I’m going to pass on this set unless there’s something really cool available that I can’t imagine. Singles maybe, but it’s a reprint set, and I’ve already looked over all these cards. Maybe cheap shock lands, or other normally expensive things.
- Murders at Karlov Manor (release date: Q1 2024): In Murders at Karlov Manor, players will experience Ravnica through the eyes of its keenest detectives. A new vision of Ravnica, Murders at Karlov Manor is Magic’s take on the detective genre with clues, secrets, hidden identities, and mysteries to unravel. It’s a top-down archetypal whodunit murder mystery; fans will need to use their sleuthing skills to solve an innovative puzzle to escape.
I have no idea what to make of this set. A murder house set? On… Ravnica? Not Innistrad?
The mechanics hinted at seem like they could be interesting, but also might be clues and double-faced-cards and not much more than that. I’m cautious, but a little optimistic.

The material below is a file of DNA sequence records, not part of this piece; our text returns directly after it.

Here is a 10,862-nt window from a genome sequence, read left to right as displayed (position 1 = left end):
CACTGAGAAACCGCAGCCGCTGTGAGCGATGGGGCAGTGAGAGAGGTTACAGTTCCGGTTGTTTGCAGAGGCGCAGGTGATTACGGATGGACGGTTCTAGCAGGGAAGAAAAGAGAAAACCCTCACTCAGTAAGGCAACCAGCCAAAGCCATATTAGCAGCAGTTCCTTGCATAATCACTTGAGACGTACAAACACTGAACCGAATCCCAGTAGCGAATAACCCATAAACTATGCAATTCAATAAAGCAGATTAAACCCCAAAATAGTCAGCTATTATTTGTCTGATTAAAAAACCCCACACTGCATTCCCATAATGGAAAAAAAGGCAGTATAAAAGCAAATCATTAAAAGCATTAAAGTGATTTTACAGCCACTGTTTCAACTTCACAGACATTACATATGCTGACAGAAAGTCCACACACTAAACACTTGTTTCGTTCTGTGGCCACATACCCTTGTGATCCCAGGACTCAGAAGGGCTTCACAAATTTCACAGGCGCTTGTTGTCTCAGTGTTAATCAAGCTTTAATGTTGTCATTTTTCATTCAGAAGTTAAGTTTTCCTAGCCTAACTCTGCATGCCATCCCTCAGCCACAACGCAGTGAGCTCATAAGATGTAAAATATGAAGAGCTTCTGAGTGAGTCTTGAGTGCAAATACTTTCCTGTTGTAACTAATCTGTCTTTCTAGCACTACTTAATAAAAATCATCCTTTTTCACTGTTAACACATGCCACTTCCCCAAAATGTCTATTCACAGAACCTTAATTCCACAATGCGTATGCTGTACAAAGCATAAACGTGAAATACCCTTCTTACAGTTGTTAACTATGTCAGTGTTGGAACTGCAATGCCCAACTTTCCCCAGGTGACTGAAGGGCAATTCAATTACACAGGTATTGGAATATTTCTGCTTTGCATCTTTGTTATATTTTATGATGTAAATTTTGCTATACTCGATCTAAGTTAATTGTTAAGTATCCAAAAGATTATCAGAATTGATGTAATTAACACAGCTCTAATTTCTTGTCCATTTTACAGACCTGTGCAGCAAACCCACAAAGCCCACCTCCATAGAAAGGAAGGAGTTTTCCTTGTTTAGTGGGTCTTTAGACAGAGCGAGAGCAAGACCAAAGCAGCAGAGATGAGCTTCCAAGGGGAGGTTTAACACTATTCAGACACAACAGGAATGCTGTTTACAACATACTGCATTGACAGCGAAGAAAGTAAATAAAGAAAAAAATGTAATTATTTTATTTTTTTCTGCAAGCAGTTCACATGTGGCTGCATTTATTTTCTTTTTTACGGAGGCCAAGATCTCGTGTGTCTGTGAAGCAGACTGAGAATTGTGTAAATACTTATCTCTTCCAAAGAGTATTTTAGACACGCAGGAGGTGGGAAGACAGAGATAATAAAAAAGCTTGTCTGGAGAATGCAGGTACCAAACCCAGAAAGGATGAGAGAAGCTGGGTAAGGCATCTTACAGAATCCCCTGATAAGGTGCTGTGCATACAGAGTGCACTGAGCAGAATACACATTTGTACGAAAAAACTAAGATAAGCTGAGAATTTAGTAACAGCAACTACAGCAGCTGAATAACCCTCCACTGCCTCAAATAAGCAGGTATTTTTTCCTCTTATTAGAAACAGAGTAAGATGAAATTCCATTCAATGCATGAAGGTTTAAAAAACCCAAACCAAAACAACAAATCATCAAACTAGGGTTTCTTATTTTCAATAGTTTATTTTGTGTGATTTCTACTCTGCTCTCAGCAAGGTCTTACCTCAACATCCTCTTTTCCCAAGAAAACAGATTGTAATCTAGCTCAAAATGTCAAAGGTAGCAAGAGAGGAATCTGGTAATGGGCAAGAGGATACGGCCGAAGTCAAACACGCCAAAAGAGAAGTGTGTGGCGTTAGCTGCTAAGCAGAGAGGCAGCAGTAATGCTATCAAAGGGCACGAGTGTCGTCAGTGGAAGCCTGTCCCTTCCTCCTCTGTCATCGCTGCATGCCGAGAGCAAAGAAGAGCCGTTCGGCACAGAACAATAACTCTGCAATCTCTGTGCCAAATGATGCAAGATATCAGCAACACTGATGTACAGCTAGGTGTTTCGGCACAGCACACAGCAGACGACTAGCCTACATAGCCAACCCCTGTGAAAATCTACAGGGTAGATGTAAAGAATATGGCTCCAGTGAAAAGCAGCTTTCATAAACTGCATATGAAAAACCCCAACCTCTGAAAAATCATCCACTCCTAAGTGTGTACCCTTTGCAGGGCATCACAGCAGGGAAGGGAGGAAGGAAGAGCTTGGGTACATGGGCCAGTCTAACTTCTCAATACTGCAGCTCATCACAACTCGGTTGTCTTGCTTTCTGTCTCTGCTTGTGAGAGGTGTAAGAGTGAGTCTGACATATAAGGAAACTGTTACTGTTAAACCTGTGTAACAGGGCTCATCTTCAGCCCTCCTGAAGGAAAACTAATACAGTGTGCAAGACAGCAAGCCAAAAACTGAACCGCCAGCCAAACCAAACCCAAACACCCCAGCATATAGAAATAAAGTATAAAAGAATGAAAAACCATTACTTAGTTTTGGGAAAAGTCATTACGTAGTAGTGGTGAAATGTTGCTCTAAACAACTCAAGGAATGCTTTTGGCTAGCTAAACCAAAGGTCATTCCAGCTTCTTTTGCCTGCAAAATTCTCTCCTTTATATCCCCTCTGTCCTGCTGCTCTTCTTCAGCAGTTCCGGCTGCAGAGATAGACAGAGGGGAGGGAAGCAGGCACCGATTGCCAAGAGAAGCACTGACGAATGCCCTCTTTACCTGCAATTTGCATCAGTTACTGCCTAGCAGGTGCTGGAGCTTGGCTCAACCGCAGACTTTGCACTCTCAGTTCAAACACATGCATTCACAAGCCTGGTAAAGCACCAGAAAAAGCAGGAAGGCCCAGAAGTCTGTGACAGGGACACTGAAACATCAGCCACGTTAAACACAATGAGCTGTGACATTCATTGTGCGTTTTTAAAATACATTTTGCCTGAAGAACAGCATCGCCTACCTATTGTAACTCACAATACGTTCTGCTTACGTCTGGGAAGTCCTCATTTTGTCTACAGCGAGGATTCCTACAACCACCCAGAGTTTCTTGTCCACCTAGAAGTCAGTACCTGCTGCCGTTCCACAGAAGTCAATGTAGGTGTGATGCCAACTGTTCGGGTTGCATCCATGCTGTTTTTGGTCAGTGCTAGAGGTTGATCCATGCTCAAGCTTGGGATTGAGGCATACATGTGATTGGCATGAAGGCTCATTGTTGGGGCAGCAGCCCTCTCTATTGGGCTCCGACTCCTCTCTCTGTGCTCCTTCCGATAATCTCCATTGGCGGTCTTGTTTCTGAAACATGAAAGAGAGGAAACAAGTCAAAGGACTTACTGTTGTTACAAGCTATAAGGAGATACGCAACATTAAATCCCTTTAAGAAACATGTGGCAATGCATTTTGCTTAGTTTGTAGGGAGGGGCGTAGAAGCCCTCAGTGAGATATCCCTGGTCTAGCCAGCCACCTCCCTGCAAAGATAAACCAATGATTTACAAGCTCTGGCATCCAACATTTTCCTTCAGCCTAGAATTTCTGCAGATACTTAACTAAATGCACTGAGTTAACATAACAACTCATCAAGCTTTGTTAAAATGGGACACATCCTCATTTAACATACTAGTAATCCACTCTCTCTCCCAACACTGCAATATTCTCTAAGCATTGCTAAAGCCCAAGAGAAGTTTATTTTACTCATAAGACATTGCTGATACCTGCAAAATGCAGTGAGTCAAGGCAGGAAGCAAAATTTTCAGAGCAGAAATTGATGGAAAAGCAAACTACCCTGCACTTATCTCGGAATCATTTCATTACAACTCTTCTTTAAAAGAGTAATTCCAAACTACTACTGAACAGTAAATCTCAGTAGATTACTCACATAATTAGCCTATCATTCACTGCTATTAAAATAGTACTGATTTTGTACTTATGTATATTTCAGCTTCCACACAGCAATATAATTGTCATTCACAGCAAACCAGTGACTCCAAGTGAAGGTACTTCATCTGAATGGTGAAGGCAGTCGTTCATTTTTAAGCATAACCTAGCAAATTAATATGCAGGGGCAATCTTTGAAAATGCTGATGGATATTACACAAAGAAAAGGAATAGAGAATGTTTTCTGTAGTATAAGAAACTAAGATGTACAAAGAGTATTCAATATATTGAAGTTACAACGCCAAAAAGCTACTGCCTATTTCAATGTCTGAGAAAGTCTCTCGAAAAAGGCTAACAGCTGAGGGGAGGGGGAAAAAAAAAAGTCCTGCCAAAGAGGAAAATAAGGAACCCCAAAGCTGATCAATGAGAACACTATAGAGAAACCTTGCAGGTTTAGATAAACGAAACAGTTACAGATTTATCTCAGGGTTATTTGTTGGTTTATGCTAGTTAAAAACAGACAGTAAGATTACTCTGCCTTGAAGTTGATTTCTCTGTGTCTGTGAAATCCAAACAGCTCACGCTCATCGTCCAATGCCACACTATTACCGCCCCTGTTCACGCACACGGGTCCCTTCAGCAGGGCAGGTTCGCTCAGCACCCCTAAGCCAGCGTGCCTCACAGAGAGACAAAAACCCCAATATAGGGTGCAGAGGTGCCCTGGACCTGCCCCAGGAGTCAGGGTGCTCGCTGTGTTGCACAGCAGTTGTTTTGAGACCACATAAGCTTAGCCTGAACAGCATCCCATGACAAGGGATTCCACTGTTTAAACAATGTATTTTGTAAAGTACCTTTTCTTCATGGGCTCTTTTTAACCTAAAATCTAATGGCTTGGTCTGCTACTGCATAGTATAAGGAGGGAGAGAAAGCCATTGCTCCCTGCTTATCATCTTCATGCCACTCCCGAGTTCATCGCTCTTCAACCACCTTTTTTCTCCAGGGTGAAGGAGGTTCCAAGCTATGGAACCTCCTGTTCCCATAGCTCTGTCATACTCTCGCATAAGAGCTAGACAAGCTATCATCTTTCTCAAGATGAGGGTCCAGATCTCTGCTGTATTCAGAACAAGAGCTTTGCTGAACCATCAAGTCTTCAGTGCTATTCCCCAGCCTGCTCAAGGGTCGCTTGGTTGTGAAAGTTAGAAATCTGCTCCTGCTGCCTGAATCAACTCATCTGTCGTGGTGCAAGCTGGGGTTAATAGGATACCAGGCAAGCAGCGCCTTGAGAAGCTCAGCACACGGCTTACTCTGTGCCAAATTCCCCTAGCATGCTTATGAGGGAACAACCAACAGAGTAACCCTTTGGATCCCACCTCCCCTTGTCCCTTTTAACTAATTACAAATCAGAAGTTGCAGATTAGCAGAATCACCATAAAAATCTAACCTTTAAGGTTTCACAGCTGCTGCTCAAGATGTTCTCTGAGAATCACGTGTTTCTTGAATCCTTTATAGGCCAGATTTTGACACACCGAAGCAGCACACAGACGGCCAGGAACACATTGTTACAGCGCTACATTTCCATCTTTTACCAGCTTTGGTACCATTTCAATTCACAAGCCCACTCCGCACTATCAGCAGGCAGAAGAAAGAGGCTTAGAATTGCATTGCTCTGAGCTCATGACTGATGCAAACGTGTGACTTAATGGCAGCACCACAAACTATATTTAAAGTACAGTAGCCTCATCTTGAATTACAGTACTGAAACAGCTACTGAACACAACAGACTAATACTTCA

As far as developing an actual interesting murder-mystery setting and narrative, I’m prepared to be disappointed. Those are hard things for experienced mystery creators to do. Magic is not known for well-constructed narrative or (recently) fully-thought-out mechanics.
This is a huge wait and see.
- Ravnica: Clue Edition (release date: Q1 2024): A self-contained experience, Ravnica: Clue Edition is a standalone game that welcomes fans of Magic and Clue alike to unleash their inner sleuths and solve the mystery as Ravnica’s premier detectives.
Ah, a promotional tie-in. The plot thickens.
Hot take: this will be Clue with Magic names and art.
- Fallout Commander Decks (release date: Q1 2024): These decks and cards are set in the post-nuclear alternate reality world of Fallout.
Another strange crossover. Fallout is a decent series, and some aspects should translate well to Magic. It’s easy to imagine new art for cards like Toxic Deluge and lots of mutants.
While singles should provide a few gems, overall, I’m indifferent. Commander decks recently have been so expensive, and I have no connection with the Fallout franchise personally. Not an FPS person.